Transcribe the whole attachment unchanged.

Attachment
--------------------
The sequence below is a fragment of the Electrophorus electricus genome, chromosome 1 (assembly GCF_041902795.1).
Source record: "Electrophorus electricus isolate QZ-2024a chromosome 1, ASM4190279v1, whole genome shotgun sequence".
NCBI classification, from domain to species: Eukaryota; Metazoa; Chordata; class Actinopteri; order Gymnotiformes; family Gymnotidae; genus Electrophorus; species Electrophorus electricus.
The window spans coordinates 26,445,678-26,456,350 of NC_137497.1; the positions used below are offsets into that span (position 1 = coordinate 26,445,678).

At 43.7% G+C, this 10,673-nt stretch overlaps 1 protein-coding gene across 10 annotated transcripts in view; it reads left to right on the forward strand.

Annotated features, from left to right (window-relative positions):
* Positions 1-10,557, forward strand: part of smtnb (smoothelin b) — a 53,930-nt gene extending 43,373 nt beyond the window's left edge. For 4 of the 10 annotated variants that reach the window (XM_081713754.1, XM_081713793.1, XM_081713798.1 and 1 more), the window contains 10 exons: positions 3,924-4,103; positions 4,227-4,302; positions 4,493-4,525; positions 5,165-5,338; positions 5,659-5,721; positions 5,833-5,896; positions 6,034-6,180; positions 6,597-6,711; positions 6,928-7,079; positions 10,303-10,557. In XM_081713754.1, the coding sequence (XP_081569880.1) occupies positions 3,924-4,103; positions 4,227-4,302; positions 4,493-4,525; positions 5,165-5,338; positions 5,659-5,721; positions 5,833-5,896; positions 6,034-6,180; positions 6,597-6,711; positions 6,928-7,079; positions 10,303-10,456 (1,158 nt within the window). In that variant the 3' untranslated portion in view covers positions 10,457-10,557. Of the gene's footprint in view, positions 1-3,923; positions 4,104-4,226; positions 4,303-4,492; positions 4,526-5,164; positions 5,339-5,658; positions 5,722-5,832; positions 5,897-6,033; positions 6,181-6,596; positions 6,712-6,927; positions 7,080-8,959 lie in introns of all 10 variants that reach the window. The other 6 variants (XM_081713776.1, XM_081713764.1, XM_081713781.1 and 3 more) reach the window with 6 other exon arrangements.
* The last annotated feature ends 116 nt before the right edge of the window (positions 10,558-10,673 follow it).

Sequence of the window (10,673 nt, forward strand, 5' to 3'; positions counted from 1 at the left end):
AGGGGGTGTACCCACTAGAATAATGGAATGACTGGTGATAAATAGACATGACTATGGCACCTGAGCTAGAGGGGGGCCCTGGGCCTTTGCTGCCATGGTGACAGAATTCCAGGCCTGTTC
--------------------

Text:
The sequence below is a fragment of the Electrophorus electricus genome, chromosome 1 (assembly GCF_041902795.1).
Source record: "Electrophorus electricus isolate QZ-2024a chromosome 1, ASM4190279v1, whole genome shotgun sequence".
NCBI classification, from domain to species: Eukaryota; Metazoa; Chordata; class Actinopteri; order Gymnotiformes; family Gymnotidae; genus Electrophorus; species Electrophorus electricus.
The window spans coordinates 26,445,678-26,456,350 of NC_137497.1; the positions used below are offsets into that span (position 1 = coordinate 26,445,678).

At 43.7% G+C, this 10,673-nt stretch overlaps 1 protein-coding gene across 10 annotated transcripts in view; it reads left to right on the forward strand.

Annotated features, from left to right (window-relative positions):
* Positions 1-10,557, forward strand: part of smtnb (smoothelin b) — a 53,930-nt gene extending 43,373 nt beyond the window's left edge. For 4 of the 10 annotated variants that reach the window (XM_081713754.1, XM_081713793.1, XM_081713798.1 and 1 more), the window contains 10 exons: positions 3,924-4,103; positions 4,227-4,302; positions 4,493-4,525; positions 5,165-5,338; positions 5,659-5,721; positions 5,833-5,896; positions 6,034-6,180; positions 6,597-6,711; positions 6,928-7,079; positions 10,303-10,557. In XM_081713754.1, the coding sequence (XP_081569880.1) occupies positions 3,924-4,103; positions 4,227-4,302; positions 4,493-4,525; positions 5,165-5,338; positions 5,659-5,721; positions 5,833-5,896; positions 6,034-6,180; positions 6,597-6,711; positions 6,928-7,079; positions 10,303-10,456 (1,158 nt within the window). In that variant the 3' untranslated portion in view covers positions 10,457-10,557. Of the gene's footprint in view, positions 1-3,923; positions 4,104-4,226; positions 4,303-4,492; positions 4,526-5,164; positions 5,339-5,658; positions 5,722-5,832; positions 5,897-6,033; positions 6,181-6,596; positions 6,712-6,927; positions 7,080-8,959 lie in introns of all 10 variants that reach the window. The other 6 variants (XM_081713776.1, XM_081713764.1, XM_081713781.1 and 3 more) reach the window with 6 other exon arrangements.
* The last annotated feature ends 116 nt before the right edge of the window (positions 10,558-10,673 follow it).

Sequence of the window (10,673 nt, forward strand, 5' to 3'; positions counted from 1 at the left end):
AGGGGGTGTACCCACTAGAATAATGGAATGACTGGTGATAAATAGACATGACTATGGCACCTGAGCTAGAGGGGGGCCCTGGGCCTTTGCTGCCATGGTGACAGAATTCCAGGCCTGTTC